Polarized 3 He, its Effect on the EPR Spectrum of Potassium and its Use for Neutron Structure Studies
Katugampola, Sumudu, Physics - Graduate School of Arts and Sciences, University of Virginia
Cates, Gordon, AS-Physics, University of Virginia
This thesis describes studies involving nuclear polarized 3He, and its application as a target for electron-scattering experiments that probe the structure of the neutron. Central to this work is a precision measurement of the fundamental atomic parameter κ0 for a K-3He system. This dimensionless quantity parameterizes the frequency shift that occurs in the electron paramagnetic resonance (EPR) spectrum of an alkali-metal atom when it is in the presence of polarized 3He. Our determination of κ0 will enable a large improvement in polarimetry when working with polarized 3He. Also described in this thesis are the production and characterization of a new generation of polarized 3He target cells. These targets were used in a recently completed experiment at Jefferson Laboratory (JLab) in Newport News to measure the spin-asymmetry A1n, and represent the first application of polarized 3He target cells in which the gas flow is controlled using convection.
To measure κ0, we used samples of 3He, contained in nominally spherical glass cells, that were polarized using spin-exchange optical pumping. The basic technique was to measure the 3He polarization using the NMR technique of adiabatic fast passage (AFP) while also measuring the frequency shifts of the potassium EPR lines. Crucial to this technique was calibrating the absolute polarization of our AFP signals using thermally polarized water samples that were nominally the same size and shape as the 3He cells; also the calibration needed to be carried out at around 36 G where the water signals were tiny. To accommodate the small water signals, a custom NMR system was designed and built that incorporated electromagnetic shielding, isolation from mechanical vibrations and very-low-noise electronics, including the RF system, which for AFP measurements was on during scans. Our system was nearly Johnson-noise limited, and provided roughly 30:1 SNR for a single measurement of water with no averaging. When comparing AFP signals from 3He and water to calibrate the system at the sub-percent level, it was important to account for the dissimilarities in the shape of the glass containers holding the two samples. A method to capture the shapes of the glass containers (water and 3He) using imaging techniques and to extract a correction factor to account for the geometric differences was developed. Using the above mentioned techniques, three values for κ0 at 225C, 235C and 245C have been extracted and a final more precise value at 235C has also been reported with an accuracy of roughly 1%.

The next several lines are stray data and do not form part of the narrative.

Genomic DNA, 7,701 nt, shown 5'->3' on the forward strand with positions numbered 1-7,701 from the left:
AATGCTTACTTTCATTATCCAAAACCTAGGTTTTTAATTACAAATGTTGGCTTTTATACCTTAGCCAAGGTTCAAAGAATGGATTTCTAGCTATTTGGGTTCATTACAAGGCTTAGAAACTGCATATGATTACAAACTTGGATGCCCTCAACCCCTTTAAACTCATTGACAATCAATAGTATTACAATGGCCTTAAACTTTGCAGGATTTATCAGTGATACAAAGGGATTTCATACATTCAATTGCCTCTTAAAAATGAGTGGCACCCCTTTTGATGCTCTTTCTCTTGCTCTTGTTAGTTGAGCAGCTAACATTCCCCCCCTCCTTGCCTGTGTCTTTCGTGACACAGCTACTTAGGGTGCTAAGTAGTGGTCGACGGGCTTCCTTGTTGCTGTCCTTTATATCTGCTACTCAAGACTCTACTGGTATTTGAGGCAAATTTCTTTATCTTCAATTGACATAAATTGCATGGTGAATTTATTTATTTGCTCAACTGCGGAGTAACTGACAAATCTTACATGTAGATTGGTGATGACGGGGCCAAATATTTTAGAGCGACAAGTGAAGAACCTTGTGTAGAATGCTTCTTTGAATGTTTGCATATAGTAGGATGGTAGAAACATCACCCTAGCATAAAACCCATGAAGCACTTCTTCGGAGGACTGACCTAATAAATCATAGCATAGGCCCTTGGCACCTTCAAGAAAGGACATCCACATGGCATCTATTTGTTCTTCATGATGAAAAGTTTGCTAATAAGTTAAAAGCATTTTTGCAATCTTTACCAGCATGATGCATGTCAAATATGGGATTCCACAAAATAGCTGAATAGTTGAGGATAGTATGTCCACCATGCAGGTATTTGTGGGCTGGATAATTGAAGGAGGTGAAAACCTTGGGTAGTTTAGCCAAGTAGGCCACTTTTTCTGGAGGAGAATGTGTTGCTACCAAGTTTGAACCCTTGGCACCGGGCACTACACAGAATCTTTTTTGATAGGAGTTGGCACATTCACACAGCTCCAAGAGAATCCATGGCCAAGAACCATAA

Historically, polarized 3He has been used as an effective neutron target in electron scattering experiments to study the spin structure of the neutron. Another important part of the work presented here includes the bench testing of some 18 polarized 3He target cells that were constructed for the recently completed A1n experiment (E12-06-110) that was conducted at JLab. The target cells were tested using a modified version of the same apparatus that we used to measure κ0. The results of these bench tests were critical both for guiding our efforts in constructing the targets, as well as in selecting the best target cells for use at JLab.
This thesis also discusses 3He spin relaxation on different glass and metal surfaces. With the anticipated increased electron beam current in the upcoming GEn (E12-09-016) experiment at JLab, thin metal “end windows” (through which the electron beam enters and exits) on our target cells would be quite desirable to achieve higher tolerance for radiation and temperature. After extensively studying the spin relaxation properties of different metal surfaces and inner coatings, gold-coated (electro-plated) OFHC (Oxygen Free High Conductivity) copper substrates have been shown to have favorable spin-relaxation properties. Further, a reproducible methodology for incorporating metal into all-glass target cells has been developed.
PHD (Doctor of Philosophy)
optical pumping, EPR, spin-exchange
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